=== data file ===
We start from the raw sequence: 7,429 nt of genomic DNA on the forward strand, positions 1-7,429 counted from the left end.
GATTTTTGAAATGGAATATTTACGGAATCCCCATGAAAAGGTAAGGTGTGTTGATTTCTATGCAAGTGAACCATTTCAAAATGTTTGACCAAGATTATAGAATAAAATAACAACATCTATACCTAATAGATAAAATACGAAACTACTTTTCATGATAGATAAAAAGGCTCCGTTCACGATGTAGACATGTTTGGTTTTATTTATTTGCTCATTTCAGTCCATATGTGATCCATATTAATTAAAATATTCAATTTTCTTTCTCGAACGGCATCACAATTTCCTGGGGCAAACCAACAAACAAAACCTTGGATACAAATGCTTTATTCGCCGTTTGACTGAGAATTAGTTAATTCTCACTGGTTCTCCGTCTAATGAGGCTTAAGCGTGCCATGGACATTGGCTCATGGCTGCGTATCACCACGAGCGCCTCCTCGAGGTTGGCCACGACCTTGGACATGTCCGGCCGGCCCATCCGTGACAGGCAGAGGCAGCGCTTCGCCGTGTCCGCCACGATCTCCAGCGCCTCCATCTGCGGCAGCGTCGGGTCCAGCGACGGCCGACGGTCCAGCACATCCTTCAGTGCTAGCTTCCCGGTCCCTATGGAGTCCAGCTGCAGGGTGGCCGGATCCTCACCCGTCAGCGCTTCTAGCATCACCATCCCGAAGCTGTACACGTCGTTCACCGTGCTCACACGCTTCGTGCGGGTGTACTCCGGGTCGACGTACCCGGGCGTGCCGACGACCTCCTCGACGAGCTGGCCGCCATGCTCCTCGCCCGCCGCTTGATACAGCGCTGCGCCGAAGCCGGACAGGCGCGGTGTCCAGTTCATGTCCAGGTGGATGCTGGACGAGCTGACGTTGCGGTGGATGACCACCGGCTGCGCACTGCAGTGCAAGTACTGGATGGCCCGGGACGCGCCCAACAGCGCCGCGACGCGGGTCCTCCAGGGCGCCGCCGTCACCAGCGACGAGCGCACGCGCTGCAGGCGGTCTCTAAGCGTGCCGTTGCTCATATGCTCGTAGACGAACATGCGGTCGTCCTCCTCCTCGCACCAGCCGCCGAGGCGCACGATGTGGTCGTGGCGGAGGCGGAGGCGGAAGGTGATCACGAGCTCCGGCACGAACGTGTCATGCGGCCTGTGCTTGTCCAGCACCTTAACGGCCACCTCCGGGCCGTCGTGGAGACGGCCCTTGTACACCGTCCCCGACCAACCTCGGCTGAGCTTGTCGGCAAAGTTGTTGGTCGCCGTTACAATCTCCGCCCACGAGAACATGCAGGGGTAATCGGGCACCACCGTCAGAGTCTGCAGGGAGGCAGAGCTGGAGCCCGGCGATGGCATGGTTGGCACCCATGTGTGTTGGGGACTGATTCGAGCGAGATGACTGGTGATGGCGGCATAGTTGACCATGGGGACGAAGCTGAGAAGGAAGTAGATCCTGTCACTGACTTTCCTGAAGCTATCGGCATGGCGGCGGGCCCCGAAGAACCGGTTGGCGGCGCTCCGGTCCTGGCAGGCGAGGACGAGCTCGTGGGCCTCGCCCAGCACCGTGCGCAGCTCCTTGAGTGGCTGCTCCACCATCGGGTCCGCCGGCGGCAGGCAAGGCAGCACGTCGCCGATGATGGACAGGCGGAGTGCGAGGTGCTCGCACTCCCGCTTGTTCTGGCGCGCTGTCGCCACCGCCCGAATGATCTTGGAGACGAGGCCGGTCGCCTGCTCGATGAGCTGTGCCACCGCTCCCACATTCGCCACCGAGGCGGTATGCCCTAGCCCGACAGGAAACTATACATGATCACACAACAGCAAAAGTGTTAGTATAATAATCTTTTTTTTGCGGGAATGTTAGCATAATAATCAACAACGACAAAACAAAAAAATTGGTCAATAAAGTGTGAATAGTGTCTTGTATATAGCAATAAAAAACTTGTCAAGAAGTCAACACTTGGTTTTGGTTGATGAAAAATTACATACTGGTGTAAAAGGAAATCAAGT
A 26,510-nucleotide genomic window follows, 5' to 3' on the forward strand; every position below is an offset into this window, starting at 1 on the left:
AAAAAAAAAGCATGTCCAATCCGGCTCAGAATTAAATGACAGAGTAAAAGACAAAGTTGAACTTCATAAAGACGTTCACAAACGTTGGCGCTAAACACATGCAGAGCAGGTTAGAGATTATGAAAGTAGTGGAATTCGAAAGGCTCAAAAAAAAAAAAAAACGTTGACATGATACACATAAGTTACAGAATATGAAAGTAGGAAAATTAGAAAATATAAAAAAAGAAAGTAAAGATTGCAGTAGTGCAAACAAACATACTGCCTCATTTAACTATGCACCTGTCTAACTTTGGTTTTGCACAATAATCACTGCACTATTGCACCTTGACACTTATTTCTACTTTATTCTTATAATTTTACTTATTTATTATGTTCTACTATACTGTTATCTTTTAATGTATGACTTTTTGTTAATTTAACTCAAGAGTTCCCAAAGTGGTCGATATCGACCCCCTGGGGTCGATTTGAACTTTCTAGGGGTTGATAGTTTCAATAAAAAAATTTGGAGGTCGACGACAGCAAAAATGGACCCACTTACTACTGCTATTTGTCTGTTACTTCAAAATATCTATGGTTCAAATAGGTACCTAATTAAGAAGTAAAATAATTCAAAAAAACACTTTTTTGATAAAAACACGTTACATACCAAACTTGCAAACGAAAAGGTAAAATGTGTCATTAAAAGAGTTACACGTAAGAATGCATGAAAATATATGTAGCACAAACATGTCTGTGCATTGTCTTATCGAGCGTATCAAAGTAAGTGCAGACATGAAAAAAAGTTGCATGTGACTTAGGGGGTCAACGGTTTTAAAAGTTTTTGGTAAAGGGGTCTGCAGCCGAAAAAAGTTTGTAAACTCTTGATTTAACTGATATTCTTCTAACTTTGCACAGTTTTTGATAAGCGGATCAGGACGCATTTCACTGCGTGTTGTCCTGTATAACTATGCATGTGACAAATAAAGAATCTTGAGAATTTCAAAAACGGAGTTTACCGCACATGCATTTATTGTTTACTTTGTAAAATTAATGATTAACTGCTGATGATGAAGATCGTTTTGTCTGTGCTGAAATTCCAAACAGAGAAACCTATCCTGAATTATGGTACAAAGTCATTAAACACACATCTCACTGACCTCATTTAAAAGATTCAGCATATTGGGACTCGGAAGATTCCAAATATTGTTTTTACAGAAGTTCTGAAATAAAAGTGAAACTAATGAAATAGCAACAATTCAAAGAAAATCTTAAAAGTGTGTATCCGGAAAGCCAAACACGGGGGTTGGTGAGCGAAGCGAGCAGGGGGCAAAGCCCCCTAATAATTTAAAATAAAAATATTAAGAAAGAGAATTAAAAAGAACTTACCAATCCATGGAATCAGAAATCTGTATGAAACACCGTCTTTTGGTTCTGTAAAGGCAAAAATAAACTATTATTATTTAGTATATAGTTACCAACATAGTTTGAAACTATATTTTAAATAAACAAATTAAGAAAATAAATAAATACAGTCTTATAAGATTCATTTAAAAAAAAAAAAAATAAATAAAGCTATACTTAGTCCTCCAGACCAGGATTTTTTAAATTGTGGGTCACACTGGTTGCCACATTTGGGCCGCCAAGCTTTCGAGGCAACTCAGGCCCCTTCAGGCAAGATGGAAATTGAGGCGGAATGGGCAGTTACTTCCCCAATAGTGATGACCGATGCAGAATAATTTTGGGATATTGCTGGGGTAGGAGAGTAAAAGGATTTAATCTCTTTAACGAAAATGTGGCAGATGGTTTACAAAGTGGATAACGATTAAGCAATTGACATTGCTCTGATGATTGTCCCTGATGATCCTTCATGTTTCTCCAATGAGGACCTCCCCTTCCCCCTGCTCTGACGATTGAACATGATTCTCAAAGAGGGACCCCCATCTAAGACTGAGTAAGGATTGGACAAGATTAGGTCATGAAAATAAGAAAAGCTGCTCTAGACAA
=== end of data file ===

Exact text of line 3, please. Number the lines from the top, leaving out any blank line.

A 26,510-nucleotide genomic window follows, 5' to 3' on the forward strand; every position below is an offset into this window, starting at 1 on the left: